Crisis in Sri Lanka: As the entire system crumbled in India's neighbouring country Sri Lanka, the houses of the President-Prime Minister have been occupied by thousands of people.
Currently, nobody knows what will happen next—not the public, not the leaders, not the officials. Sri Lanka's economic crisis is currently evolving into a political crisis as well.
Gotabaya Rajapaksa, the president, has consented to step down. Ranil Wickremesinghe, the prime minister, has also made a resignation offer. In such a case, the formation of an all-party government there has already begun.
The meeting of the Parliamentary Affairs Committee has been scheduled for Monday.
The political situation of the country will be discussed in this meeting. The election of the new President and the establishment of the new government will be discussed during this meeting.
On Saturday, the people of Sri Lanka, who have been struggling with the economic crisis for months, lost their cool. The presidential mansion was occupied by thousands of demonstrators.
The private residence of Prime Minister Ranil Wickremesinghe was also set ablaze on the same day. Thousands of people have been standing at the presidential residence in Colombo for three days.
Gotabaya Rajapaksa, the president has gone to a secret location. From there he told Prime Minister Wickremesinghe that he will resign from his post on July 13.
According to the Constitution of Sri Lanka, if the President resigns from his post, the Prime Minister automatically becomes the acting President. The prime minister remains the acting president until a new president is elected.
But, Prime Minister Ranil Wickremesinghe has also spoken of resigning. In such a situation, the constitution says that if both the President and the Prime Minister resign, the Speaker becomes the acting President for 30 days.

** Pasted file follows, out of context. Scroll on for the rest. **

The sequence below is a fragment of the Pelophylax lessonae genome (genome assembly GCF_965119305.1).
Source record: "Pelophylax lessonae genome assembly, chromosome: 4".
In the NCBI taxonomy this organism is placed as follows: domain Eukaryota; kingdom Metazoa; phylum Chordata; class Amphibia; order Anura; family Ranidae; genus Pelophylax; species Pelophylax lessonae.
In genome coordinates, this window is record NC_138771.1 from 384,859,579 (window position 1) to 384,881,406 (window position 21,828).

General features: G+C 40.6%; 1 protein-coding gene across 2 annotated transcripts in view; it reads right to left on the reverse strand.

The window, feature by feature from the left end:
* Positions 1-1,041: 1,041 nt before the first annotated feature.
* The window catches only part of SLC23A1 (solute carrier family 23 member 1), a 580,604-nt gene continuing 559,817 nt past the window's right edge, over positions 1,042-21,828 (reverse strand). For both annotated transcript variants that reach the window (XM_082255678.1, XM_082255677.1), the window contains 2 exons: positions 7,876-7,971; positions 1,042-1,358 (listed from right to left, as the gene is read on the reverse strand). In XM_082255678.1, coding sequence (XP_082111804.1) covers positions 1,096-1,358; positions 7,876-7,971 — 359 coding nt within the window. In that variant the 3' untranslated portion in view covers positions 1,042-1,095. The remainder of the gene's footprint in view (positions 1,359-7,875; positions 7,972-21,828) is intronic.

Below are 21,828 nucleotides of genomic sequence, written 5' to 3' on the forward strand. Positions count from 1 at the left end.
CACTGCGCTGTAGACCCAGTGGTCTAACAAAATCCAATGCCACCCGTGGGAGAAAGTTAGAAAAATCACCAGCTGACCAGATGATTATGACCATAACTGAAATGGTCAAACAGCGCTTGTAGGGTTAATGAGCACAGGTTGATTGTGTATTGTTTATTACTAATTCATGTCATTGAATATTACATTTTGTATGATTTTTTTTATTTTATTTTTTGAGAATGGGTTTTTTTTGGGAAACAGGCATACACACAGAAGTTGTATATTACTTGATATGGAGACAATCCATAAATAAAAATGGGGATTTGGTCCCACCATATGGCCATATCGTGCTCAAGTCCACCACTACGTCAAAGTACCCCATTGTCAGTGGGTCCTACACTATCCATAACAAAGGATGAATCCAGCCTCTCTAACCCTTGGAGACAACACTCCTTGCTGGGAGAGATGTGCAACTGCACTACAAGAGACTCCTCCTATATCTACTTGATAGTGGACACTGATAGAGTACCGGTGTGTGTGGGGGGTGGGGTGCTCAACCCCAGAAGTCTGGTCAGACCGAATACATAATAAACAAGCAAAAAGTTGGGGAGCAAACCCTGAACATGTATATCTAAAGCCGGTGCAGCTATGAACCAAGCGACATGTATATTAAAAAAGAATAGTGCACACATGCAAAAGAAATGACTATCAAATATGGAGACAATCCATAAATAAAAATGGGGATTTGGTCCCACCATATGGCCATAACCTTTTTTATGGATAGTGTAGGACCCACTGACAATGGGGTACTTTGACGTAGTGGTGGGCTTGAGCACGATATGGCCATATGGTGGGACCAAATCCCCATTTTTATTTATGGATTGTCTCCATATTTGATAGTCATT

In light of Sri Lanka's ongoing political situation, Speaker Abeywardana will now serve as acting president.
However, Parliament will be required to select a new President within 30 days. There are still 2 years left in the term of the President.
That is, the new President will remain in this post for two years.
With 22 crore population, Sri Lanka is experiencing its worst economic downturn since gaining independence in 1948. There is also a shortage of necessities like food and medicine.
People are queuing to buy kerosene oil and LPG cylinders for cooking.
Thousands and millions of people have been on the streets for months. People are demanding the resignation of the President and the Prime Minister.
Prime Minister Mahinda Rajapaksa resigned in May when people's anger broke out on the streets. And now President Gotabaya Rajapaksa is also going to resign.
Not only this but the number of trains has also been reduced. Hundreds of people are forced to stand in line for hours to buy fuel in several major cities, including the capital Colombo. Sometimes people also have clashed with the police and the army.
According to the sources, the situation in Sri Lanka has become so bad that schools have to be closed. Fuel has also been limited to only essential services.
Due to a shortage of petrol and diesel, patients are not able to go to the hospital. Food prices are skyrocketing.
Relations with China have grown since the Mahinda Rajapaksa government came to power in 2015.
Huge loans were provided by China in the pretext of infrastructure. China is believed to be the major reason behind Sri Lanka's economic crisis.
Sri Lanka's foreign exchange reserves decreased sharply due to taking more debt and earning less.
In April 2018, there was a foreign exchange reserve of about $ 10 billion, which has come down to $ 1.7 billion by May 2022.
The foreign debt on Sri Lanka continued to increase. According to Sri Lanka's central bank, the country had an external debt of $21.6 billion in 2010, which increased to $46.6 billion in 2016.
At present, Sri Lanka has a debt of more than $ 51 billion.
Sri Lanka's economy is heavily reliant on tourism. Corona has had a negative impact on tourism.
The share of tourism and allied sectors in Sri Lanka's GDP is around 10%. The absence of international visitors also resulted in a decline in foreign exchange reserves.